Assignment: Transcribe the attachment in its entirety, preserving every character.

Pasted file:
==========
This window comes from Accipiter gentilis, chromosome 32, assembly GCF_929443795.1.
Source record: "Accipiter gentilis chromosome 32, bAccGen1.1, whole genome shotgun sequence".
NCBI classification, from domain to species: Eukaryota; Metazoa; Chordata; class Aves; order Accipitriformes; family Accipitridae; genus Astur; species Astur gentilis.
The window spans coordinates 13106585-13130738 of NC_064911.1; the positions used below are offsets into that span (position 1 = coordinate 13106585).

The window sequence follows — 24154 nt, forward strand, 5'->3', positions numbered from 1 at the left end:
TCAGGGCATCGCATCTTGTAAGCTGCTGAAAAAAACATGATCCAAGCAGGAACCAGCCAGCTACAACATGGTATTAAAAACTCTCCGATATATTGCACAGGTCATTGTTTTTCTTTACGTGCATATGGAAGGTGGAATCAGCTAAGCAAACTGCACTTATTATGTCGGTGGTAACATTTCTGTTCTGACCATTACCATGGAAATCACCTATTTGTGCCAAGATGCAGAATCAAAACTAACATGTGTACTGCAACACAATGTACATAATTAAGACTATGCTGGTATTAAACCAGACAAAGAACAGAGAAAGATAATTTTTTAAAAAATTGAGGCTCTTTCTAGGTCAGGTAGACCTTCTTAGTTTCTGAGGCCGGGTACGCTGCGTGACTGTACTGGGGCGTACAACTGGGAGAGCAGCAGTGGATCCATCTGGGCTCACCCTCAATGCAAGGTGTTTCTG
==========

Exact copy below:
This window comes from Accipiter gentilis, chromosome 32, assembly GCF_929443795.1.
Source record: "Accipiter gentilis chromosome 32, bAccGen1.1, whole genome shotgun sequence".
NCBI classification, from domain to species: Eukaryota; Metazoa; Chordata; class Aves; order Accipitriformes; family Accipitridae; genus Astur; species Astur gentilis.
The window spans coordinates 13106585-13130738 of NC_064911.1; the positions used below are offsets into that span (position 1 = coordinate 13106585).

The window sequence follows — 24154 nt, forward strand, 5'->3', positions numbered from 1 at the left end:
TCAGGGCATCGCATCTTGTAAGCTGCTGAAAAAAACATGATCCAAGCAGGAACCAGCCAGCTACAACATGGTATTAAAAACTCTCCGATATATTGCACAGGTCATTGTTTTTCTTTACGTGCATATGGAAGGTGGAATCAGCTAAGCAAACTGCACTTATTATGTCGGTGGTAACATTTCTGTTCTGACCATTACCATGGAAATCACCTATTTGTGCCAAGATGCAGAATCAAAACTAACATGTGTACTGCAACACAATGTACATAATTAAGACTATGCTGGTATTAAACCAGACAAAGAACAGAGAAAGATAATTTTTTAAAAAATTGAGGCTCTTTCTAGGTCAGGTAGACCTTCTTAGTTTCTGAGGCCGGGTACGCTGCGTGACTGTACTGGGGCGTACAACTGGGAGAGCAGCAGTGGATCCATCTGGGCTCACCCTCAATGCAAGGTGTTTCTG